Hm. The colors here really pop, but I’m thinking more of a tomato aspic. If it doesn’t taste good, we can just hollow it out a bit and wear it for the family Zoom meeting and make everyone feel better about not having us over this year.

Un homme extraordinaire du HoJo’s

I started following French chef Jacques Pépin on Facebook at some point during this pandemic. I’m not really sure why, because I’m not a good cook and I don’t have any aspirations about becoming some wizard in the kitchen or anything. I think I was just a little bored with the food I was cooking and all of his videos were short with nice captions that made me want to click on them. Good mornings and hope you’re doing well and such. Really low pressure stuff.

He seems like a really good and humble guy. He was the personal chef for the President of France, but when he came to the US he turned down Jackie Kennedy’s White House job offer to go work at Howard Johnson’s. Now he has a foundation that gives ex-cons and homeless folks training for employment in restaurant kitchens. He was friends with exuberant giantess Julia Child, he appeared on game shows in the ’60s, and he’s survived a near-fatal car crash and, more recently, a stroke. He’s been cooking since he was 13 and can wrangle a $15,000 a plate fancy meal, but he’s not too snobby to use store-bought mayonnaise and ketchup in his recipes. Some of the most frequent phrases in his cooking videos are “if you want” and “you don’t have to.”

The thing about him that has really been saving me during this crap time, however, is his voice. Calm. Calme. He’s better than a meditation app. Here he is making circle pups:

Merçi, Jacques. I still have to practice browning my chicken thighs without crying and Benny coming to the rescue, but I’m working on it.

But where’s the protein?

Another cookbook from my friend Julie, another reminder that even the simplest recipes used to be more challenging.

Maybe I’ll just eat some mac and cheese tonight.

Published in: on September 19, 2019 at 6:18 pm  Leave a Comment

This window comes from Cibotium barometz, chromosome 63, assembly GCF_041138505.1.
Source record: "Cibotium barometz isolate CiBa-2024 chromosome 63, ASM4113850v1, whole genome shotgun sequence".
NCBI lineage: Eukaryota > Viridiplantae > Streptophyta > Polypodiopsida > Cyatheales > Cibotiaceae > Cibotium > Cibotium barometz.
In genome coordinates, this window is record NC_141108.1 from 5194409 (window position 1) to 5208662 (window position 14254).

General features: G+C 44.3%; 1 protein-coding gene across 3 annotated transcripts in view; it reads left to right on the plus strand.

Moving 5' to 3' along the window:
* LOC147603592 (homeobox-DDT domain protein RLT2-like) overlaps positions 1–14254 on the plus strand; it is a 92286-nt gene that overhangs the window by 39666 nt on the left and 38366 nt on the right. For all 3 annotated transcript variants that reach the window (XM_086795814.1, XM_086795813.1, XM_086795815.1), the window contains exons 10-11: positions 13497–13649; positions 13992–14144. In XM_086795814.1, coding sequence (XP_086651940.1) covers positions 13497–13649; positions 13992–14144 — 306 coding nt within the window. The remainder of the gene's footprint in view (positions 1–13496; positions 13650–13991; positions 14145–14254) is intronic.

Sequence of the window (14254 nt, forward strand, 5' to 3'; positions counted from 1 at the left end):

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Slayer cake

We went to an estate sale recently where there was one of those sad progressions of cookbook libraries that started out with Fun Holiday Cookies and Cakes For Every Occasion from the ’60s and ended up with No Sugar Desserts and Diabetes Busters from the ’90s. In honor of the lady of the house’s fun times, I went home with the Wilton Pictorial Encyclopedia of Modern Cake Decorating from 1969.

My friend Sally asked me what I was going to make first, and I had to reply that I had no intention of making anything in the book. I bought it solely for the pictures. There are a lot of really elaborate and colorful wedding cakes and cakes shaped like pianos and very advanced sugar flower techniques, and there isn’t a thing in here that I would actually be able to pull off.

But the thing I noticed most about the book was the jarring shift in tone throughout the pages. At a certain point I realized that a lot of the perceived tonal shift was due to the photos either being in color or black and white.

Take, for instance, the Bear Skiing On The Roof Pink House Fantasia:

compared with this terrified bear/mouse creature being eaten alive while running through a field:

I’m sure he’ll be fine, but he doesn’t look happy. Polar bear about to jump off the roof seems much more dangerous if you think about it, but gosh if I don’t want to jump into that picture and hang out for a while.